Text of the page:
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The Great Return: What Are Major Companies Doing to Get People Back To The Office?

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While the last 12 months have seen return-to-office timelines set, and then pushed out, and then pushed out again, recently a number of companies have either firmly committed to, or have actively begun The Great Return.

Two years ago, when the majority of US business enterprises embarked on the then-radical model shift to remote work, many companies had no experience or roadmap to inform their decision-making, and were forced to innovate on the fly. Since then, and in line with that model shift, a previously esoteric profession has risen to prominence: remote-work experts, management consultants advising Boards, CEOs, and other key stakeholder leadership on the trade-offs between cost-savings and reduced collaboration opportunities, and the staying power – or lack thereof – of corporate culture, with the diminishment of in-person interactions. After discussions with more than 300 companies over the past two years, Stanford Economics Professor Nicholas Bloom (who authored his first study on remote work in 2004) claims that work from home arrangements have shown to improve productivity slightly, but improve employee retention rates significantly.

Bloomberg indicates that 70 percent of knowledge industry workers including management consultants, information technology professionals, and lawyers and law firm executives desire a hybrid workplace, with 20 percent comprising “remote natives” who have joined their current companies during the pandemic, and have the expectation to continue a remote/hybrid working arrangement.

How Are Companies Paving The Way For The Great Return?

So then, what kinds of approaches are major institutions taking to returning to the office? While many companies, including Amazon, Twitter, and Reddit have enacted policies for their employees to work from home (or wherever!) indefinitely, several of the major tech corporations have a firm timeline in place for their return to office model.

According to Fast Company:

• Alphabet (Google): Employees will need to work from the office for at least three days a week beginning on April 4.

• Apple: On April 11, employees will have to work from the office at least one day a week. That jumps to three days per week on April 23.

• Meta (Facebook): The company says employees will need to be back at work on March 28, unless they request a deferral before mid-March.

• Microsoft: By March 28, employees will have to move to a hybrid work model agreed with their individual managers.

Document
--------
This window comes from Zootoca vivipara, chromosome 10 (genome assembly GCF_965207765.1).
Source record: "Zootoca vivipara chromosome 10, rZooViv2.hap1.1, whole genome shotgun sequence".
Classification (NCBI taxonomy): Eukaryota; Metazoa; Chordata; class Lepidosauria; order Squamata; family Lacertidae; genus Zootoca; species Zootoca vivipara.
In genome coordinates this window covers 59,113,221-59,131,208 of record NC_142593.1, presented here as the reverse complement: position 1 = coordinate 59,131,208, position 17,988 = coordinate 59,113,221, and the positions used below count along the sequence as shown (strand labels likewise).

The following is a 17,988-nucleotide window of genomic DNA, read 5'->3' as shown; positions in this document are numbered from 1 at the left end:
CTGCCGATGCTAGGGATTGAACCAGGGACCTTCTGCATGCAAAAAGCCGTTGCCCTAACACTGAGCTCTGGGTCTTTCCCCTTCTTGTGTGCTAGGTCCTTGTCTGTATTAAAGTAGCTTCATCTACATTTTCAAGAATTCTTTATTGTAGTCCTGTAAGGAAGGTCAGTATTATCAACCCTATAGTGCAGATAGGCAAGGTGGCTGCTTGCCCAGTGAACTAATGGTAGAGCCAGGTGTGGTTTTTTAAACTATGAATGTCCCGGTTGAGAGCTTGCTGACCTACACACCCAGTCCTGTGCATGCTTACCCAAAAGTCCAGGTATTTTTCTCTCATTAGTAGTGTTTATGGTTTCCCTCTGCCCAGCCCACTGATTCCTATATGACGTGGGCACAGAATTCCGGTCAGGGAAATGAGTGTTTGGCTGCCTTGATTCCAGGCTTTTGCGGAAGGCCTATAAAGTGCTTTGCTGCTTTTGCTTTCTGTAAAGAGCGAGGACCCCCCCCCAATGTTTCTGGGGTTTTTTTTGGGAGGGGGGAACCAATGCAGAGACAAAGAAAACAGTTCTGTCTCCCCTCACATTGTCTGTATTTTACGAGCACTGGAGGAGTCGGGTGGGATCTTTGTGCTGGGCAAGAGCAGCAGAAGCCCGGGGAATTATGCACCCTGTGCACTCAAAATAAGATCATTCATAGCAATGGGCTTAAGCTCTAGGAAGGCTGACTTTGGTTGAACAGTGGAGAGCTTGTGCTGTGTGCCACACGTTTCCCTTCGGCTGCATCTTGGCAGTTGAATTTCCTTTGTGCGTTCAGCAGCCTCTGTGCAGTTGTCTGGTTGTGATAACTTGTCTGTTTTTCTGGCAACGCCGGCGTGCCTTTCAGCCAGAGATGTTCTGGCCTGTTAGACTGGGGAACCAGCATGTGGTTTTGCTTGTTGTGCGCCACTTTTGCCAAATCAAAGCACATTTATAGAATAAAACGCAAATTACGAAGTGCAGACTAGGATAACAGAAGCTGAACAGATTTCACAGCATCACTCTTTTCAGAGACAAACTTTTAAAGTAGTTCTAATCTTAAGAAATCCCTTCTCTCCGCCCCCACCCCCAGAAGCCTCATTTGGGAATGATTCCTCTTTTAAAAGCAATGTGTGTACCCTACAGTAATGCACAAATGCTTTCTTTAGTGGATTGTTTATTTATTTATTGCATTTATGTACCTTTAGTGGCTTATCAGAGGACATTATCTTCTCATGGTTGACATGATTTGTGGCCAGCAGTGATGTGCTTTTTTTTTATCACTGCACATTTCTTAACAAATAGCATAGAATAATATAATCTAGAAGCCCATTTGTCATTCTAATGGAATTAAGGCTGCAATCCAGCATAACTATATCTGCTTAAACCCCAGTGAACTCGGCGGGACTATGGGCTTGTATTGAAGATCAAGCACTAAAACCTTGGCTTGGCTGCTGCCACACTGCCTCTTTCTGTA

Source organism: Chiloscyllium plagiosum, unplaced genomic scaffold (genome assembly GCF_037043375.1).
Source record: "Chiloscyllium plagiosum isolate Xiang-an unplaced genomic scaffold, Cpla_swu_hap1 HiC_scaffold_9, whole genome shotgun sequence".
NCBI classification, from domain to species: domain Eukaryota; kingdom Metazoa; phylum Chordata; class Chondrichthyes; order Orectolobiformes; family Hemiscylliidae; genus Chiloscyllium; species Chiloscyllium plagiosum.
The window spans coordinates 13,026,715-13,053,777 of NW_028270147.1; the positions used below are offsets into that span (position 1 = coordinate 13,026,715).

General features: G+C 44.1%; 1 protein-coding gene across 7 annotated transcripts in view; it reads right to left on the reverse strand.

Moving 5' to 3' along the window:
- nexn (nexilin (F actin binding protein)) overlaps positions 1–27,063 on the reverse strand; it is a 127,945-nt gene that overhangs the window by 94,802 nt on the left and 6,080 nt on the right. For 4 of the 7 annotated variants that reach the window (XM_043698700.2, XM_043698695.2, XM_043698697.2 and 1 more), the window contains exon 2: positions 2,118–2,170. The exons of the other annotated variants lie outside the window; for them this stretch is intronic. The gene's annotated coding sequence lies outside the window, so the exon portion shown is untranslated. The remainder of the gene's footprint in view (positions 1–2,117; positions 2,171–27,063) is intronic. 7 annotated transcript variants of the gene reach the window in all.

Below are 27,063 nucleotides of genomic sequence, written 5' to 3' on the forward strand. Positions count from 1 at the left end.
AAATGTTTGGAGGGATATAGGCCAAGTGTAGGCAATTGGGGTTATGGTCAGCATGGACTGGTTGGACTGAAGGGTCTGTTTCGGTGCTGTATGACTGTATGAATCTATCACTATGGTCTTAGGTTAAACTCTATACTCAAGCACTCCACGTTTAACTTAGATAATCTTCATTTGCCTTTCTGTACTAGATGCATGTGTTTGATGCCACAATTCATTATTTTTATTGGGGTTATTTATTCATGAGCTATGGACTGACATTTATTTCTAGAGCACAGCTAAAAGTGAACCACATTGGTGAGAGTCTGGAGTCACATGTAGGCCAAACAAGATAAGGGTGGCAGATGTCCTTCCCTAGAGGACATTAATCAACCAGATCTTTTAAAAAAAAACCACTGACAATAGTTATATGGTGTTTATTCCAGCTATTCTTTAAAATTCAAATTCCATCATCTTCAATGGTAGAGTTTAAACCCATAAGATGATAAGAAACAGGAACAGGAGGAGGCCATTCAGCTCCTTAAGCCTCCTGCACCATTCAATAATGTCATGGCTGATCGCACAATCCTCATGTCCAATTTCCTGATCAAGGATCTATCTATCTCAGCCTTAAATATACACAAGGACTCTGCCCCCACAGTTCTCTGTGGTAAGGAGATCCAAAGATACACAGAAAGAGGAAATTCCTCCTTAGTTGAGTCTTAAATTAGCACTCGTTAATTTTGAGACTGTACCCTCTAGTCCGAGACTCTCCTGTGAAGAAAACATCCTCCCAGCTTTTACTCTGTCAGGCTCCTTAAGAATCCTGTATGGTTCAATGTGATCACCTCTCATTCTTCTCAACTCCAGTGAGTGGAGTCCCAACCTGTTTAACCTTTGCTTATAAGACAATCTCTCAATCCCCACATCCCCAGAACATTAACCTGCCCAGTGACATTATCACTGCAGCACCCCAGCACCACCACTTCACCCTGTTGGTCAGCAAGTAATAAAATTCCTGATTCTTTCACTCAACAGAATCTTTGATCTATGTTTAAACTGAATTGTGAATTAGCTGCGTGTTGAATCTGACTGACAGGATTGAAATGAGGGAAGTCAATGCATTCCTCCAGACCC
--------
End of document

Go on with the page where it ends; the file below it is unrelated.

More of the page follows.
And of course, many people have a less-than-optimal “home office” situation, or just crave the resumption of interpersonal connection with teams, and have been counting down the days to The Great Return. It can be easier to get an answer to a question by walking down the hall to a colleague’s office than waiting for an email reply, and many executives contend that there is no tradeoff for in-person mentoring and hands-on learning for the development of the next generation of professional leadership.

The ”new normal” in terms of physical structure and trends in office design has seen an emphasis on collaborative spaces and enhancing the office as a destination place – “make offices so appealing that people want to be there,” says Wall Street Journal workplace reporter, Chip Cutter. Whether it is through outdoor terraces with skyline views, free massage and meditation sessions, or copious amounts of complimentary food and beverages, companies are coming up with all kinds of work perks to entice people back into the office.

Employee well-being programs were on the rise even before COVID struck. The Alexander Group has written frequently about these programs in its Wellness in the Workplace Series, and how wellness is strategically integrated with return-to-the-office plans and hybrid work models. Companies are assessing physical, emotional, intellectual, social, and financial wellness in striving for that illusive work-life balance as the distinction between “work” and “home” evolves.

While there is no one-size-fits-all answer to new work models and office returns, the companies that are able to best align their approach with their culture, employee preferences, and business objectives will emerge the winners in the days and years to come.

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